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Chad Chancellor: Welcome to this episode of Next Move Group’s We Are Jobs podcast. This is Chad Chancellor, co-founder of Next Move Group and I'm tickled today to have Matt Petro with us with Retail Strategies. I'm really interested in talking to Matt because what Next Move Group focusses on really is manufacturing distribution projects for small to mid-sized communities and more and more of those a lot of them actually are now asking us about recruiting retail and Matt is a retail recruitment expert with Retail Strategies. So Matt, why don't you tell us a little bit about yourself and also about Retail Strategies?
Matt Petro: Yes, thank you very much for having me here today. So, Retail Strategies is the most trusted partner for communities seeking retail businesses. We go beyond market data. Essentially every community that I talk to small to midsized they have an Ezra report sitting on their desk and they don't really understand how to use it.
So, we come in and provide data that really goes beyond a typical gap analysis report to really uncover what are the opportunities within the market place and then we provide a team of professionals or educate the community on what it is they have and how they can go about achieving results for their market place.
Chad Chancellor: Great. Talk about the geography you guys cover. When I first met you I figured you were Alabama, Tennessee, but you guys are all over the place. Talk a little bit about that.
Matt Petro: Yes, we're coast to coast right now. Certainly, we are based in Birmingham, Alabama. So, majority of our client base is more southeast driven, but we in fact are moving the needle in market places in Oklahoma, Texas, Kansas and really everywhere in between.
Chad Chancellor: Talk about the size of your team. Are they all in Birmingham or you have?
Matt Petro: Yes. We have 30 professionals right now on our team that cover the country and essentially we have certain geographies that certain people cover and we really base it on the brokerage network and retail network. So, if you are talking with a retail that’s expanding into Dallas or into the Texas area more than likely they are going into Oklahoma and other surrounding states.
So, we really build our teams out how retailers build their teams out because that's our value to communities is that we have the access to retailers that is very difficult to get singularly. We really focus on those small to mid-sized markets and when you are a small to mid-sized community there's a lot of other communities that have similar populations, similar characteristics to yours.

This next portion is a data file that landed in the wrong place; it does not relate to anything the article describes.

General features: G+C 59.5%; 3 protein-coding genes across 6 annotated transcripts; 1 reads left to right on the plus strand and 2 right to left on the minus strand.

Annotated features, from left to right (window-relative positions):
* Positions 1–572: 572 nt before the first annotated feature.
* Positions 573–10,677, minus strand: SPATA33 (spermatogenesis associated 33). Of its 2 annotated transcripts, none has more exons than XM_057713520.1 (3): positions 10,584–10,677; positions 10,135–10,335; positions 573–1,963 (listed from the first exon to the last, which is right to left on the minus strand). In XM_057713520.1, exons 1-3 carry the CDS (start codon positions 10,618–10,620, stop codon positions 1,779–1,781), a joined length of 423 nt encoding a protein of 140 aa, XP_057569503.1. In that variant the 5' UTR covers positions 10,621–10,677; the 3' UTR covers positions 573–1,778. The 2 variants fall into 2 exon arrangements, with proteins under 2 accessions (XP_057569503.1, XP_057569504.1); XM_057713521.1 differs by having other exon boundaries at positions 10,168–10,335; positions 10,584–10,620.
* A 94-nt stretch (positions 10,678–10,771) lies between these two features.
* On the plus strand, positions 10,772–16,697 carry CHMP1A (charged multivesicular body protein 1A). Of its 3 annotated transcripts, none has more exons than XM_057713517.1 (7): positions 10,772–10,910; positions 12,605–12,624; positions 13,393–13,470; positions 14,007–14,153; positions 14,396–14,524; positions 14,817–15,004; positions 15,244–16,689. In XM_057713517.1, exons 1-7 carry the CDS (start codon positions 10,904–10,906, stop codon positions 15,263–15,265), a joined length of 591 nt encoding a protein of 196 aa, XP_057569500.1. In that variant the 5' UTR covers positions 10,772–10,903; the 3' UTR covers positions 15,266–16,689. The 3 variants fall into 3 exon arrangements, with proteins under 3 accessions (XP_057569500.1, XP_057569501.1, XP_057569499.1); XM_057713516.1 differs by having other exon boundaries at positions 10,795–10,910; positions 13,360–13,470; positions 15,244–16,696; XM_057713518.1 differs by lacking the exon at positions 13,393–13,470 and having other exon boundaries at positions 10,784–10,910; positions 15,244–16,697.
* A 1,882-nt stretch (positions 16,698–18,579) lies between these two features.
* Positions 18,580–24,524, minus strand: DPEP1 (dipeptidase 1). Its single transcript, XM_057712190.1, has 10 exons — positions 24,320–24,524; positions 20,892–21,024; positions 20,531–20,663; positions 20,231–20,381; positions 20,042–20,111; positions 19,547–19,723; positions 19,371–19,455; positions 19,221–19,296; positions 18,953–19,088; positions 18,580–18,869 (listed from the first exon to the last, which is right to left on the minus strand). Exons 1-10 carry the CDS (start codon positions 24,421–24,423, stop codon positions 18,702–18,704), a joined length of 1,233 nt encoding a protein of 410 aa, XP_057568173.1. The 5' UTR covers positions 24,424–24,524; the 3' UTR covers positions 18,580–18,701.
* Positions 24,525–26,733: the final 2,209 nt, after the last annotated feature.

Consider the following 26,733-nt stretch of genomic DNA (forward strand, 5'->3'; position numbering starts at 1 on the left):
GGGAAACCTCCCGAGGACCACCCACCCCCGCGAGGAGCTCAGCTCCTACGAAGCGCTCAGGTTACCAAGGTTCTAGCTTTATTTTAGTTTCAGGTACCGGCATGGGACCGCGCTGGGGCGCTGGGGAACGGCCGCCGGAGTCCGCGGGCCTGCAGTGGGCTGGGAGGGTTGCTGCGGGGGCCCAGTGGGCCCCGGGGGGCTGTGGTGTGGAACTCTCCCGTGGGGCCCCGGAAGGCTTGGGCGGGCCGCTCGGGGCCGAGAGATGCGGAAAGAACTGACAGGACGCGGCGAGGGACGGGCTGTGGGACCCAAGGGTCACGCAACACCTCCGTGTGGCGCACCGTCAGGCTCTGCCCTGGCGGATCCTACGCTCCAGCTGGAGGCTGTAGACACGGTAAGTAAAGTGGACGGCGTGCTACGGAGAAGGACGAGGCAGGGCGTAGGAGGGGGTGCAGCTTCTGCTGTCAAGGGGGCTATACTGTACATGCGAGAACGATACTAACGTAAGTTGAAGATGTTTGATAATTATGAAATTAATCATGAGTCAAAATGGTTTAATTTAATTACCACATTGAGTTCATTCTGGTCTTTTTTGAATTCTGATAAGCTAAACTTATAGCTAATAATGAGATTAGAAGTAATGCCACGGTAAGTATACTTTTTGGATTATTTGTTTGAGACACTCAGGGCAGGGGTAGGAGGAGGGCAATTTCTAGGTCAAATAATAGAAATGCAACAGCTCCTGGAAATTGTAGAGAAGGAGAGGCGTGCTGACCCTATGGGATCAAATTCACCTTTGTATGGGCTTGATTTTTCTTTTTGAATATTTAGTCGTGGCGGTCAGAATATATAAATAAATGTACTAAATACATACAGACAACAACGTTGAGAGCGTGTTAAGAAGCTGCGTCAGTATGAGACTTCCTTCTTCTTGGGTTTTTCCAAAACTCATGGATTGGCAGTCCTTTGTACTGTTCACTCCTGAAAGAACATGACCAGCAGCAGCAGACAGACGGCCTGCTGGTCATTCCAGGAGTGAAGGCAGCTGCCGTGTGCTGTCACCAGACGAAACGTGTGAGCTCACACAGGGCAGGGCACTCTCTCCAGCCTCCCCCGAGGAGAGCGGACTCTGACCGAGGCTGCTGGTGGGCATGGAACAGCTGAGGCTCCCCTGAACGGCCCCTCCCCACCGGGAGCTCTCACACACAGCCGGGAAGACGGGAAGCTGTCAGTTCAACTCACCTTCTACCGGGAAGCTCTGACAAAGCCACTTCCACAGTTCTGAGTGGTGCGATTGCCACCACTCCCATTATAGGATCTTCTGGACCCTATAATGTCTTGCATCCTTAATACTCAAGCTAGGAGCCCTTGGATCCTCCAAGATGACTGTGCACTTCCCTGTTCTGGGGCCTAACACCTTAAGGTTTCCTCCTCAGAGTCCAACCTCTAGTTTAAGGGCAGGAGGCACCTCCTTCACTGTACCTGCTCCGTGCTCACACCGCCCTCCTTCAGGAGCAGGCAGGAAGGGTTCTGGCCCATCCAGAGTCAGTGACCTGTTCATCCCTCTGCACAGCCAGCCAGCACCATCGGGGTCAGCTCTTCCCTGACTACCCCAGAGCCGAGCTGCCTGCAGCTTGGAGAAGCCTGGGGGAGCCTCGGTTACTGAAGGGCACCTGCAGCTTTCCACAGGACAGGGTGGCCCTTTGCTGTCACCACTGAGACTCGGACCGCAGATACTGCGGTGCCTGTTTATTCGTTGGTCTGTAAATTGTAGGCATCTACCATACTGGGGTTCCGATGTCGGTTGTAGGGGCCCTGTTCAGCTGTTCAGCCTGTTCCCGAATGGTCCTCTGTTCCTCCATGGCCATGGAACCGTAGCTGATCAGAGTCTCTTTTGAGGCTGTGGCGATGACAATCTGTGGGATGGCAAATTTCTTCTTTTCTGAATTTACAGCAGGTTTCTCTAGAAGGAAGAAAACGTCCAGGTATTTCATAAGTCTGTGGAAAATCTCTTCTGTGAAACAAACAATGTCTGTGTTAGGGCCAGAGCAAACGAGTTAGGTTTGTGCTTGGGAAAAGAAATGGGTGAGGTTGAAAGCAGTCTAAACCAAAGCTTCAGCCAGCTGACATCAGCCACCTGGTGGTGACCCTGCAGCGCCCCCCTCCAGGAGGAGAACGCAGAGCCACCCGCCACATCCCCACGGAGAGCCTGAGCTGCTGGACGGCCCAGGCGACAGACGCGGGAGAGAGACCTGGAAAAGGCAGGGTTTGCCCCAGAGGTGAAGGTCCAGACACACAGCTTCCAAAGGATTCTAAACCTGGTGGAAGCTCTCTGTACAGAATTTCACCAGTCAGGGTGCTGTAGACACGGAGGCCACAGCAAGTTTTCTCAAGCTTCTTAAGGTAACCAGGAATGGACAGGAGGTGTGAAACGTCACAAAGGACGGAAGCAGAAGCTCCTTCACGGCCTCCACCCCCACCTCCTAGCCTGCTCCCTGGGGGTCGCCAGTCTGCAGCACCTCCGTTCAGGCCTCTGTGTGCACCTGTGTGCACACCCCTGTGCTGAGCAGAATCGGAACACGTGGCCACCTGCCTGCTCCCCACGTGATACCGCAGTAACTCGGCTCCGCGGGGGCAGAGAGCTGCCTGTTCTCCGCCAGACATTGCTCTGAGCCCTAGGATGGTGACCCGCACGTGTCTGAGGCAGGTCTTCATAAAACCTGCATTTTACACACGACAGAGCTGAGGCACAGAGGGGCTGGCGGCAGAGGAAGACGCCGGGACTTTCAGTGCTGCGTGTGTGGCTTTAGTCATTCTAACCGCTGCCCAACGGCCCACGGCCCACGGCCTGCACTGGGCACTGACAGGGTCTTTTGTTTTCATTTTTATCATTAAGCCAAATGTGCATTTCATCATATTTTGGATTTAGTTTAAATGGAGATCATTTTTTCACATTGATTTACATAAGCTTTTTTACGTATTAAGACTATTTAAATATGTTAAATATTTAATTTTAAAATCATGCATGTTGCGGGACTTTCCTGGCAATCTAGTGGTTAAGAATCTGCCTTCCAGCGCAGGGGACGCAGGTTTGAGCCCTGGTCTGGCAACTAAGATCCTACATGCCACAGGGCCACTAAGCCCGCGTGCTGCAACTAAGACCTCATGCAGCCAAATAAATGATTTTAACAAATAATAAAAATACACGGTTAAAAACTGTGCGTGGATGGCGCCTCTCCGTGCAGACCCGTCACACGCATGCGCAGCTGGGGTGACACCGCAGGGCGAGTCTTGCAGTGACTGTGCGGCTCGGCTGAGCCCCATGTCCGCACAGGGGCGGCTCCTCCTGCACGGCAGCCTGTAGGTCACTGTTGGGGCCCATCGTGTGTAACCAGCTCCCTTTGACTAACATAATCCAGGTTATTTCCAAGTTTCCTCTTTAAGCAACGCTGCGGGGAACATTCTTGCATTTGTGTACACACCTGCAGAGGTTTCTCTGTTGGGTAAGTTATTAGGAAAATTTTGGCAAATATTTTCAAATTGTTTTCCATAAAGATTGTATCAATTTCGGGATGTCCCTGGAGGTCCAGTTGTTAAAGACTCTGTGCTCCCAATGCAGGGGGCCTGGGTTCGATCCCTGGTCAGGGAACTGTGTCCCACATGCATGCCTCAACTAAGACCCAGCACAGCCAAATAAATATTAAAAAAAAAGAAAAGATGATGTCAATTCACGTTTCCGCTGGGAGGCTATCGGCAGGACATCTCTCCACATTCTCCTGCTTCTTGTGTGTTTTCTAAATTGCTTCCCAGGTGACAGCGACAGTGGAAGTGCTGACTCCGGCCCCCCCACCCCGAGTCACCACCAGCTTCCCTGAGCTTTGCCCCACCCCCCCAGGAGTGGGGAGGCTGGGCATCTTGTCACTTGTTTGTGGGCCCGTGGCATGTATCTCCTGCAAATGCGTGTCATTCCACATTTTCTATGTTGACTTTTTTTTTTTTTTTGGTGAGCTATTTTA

So, it's really about elevating yourself above that and by aligning with our firm, you're able to do that because retailers know that when we approach them or when we call them or text them it's with a vetted opportunity. It's with something that makes sense for them.
It's not talking about how great somebody's school system is because retailers expand to create new revenues and there are two ways retailers can do that. One is expansion the other is increase same-store sales, but expansion is significantly easier to control.
Chad Chancellor: So, if someone's in a community of-- I don't know, let’s say a county of forty thousand people with a city of ten or fifteen thousand people and they call you up, what are kind of the different things they can do with you? I’m sure you've got a menu of ways you can help them.
Matt Petro: We have a menu. That's a great way to put it, but I don't have one service one solution.
Chad Chancellor: Right.
Matt Petro: Essentially, I have to look at your market place and say what are your dynamics? What's the political landscape? Is this-- does your council-- are they together? Are they all pro-growth? Is there a fraction that just wants the community to stay the same? We do a good job of not only vetting the retail potential but also the dynamics within the community because any retail effort is a marathon, not a sprint.
Communities didn’t get that way overnight and they are not going to change overnight. So, for us to be successful or for anybody who's going to do this within their organization to be successful, if you're going to put in six months and try to judge it, you're spinning your wheels.
Chad Chancellor: Right, tell us a little bit about your background. How did you find Retail Strategies or how did they find you?